Impact players and coaches that outsmart themselves
In game 3, the first on home ice for the Flames, Keenan stuck with the game plan in spite of the terrible start for them on the scoreboard.
Keenan had loaded up his big guns and pointed them at Joe Thornton, and he matched them hard. And it worked.
Jarome Iginla at even strength ...
- was on the ice for more defensive zone draws than any other player on either team (actually tied with Tanguay, Sarich and Regehr) and drove possession forward.
- lead all players in Shots+/-, Fenwick+/- and Corsi+/-
- all the while playing a whack against Joe Thornton's line, as shown in the graphic below, and most of the rest of his ice time was spent against Marleau's line.
When you can make Thornton look bad, you're probably a bit good. And we all know that Iginla is all that, with no disrespect intended to the other four Flames with the gig on this night, all excellent 5v5 hockey players.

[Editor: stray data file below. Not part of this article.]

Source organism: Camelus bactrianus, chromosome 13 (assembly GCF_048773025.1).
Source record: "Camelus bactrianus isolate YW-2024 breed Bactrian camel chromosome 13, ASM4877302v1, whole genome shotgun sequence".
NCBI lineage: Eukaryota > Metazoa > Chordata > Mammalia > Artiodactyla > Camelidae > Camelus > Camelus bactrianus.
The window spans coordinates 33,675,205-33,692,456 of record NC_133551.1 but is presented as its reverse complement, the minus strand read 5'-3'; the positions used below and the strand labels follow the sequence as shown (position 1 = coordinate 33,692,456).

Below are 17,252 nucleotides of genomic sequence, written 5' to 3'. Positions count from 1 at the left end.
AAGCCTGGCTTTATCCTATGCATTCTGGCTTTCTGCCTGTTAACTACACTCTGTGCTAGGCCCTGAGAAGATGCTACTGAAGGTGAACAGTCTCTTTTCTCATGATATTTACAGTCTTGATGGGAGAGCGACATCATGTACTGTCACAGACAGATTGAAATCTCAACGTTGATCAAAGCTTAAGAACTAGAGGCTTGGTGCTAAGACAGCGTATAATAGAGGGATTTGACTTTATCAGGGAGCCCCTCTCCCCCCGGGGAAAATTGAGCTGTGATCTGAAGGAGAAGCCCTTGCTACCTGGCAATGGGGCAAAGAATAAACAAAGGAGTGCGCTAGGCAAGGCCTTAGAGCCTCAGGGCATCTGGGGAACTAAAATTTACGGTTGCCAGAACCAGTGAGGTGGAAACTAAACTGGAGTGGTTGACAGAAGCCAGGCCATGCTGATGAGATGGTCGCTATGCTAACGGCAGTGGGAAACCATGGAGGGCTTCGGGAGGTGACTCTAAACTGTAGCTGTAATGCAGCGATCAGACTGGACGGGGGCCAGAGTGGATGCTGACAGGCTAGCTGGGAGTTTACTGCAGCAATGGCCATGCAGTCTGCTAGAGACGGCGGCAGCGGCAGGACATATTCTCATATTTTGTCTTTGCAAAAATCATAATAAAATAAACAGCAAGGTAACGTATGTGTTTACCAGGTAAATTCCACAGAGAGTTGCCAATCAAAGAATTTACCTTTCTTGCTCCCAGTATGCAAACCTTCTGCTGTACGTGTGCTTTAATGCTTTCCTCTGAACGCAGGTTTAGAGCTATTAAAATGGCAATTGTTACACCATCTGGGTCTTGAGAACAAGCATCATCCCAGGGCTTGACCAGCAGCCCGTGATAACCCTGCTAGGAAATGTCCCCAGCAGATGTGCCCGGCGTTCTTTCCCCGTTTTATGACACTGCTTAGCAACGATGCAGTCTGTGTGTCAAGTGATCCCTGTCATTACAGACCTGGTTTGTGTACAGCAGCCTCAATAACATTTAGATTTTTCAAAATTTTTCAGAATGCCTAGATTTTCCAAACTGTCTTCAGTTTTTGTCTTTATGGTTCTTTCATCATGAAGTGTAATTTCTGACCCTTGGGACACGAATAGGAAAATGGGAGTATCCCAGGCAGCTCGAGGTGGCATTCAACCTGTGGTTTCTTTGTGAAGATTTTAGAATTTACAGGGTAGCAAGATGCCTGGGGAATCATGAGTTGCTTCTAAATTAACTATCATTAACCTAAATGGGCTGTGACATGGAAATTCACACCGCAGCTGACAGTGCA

The only blemish on Iginla's record for the night, EV+/- -2 and no points. Not to worry, shit happens, that worm will turn soon enough, he's Jarome freaking Iginla after all.
But Keenan, for reasons known only to himself, decided to change up the game plan and get Iginla some softer icetime with Huselius in the next one. He promoted Nolan (who still looks to have a lot of game left in him, to my eye anyways) to Iginla's gig from the previous game. See vsJoe EV icetime chart below. Even when Wilson started playing Marleau with Thornton, Keenan barely flinched. Marleau ended up playing about 21 of his 24 EV shifts either with Joe, or the shift immediately after him.
And it didn't go so well. In fact it could easily have gone worse.
That's one of the real benefits of having home ice advantage in a playoff series I think, the coach can screw one up by getting too cute on home ice, and still have an extra chance. And the Flames don't have home ice advantage in this series, and they are in trouble now.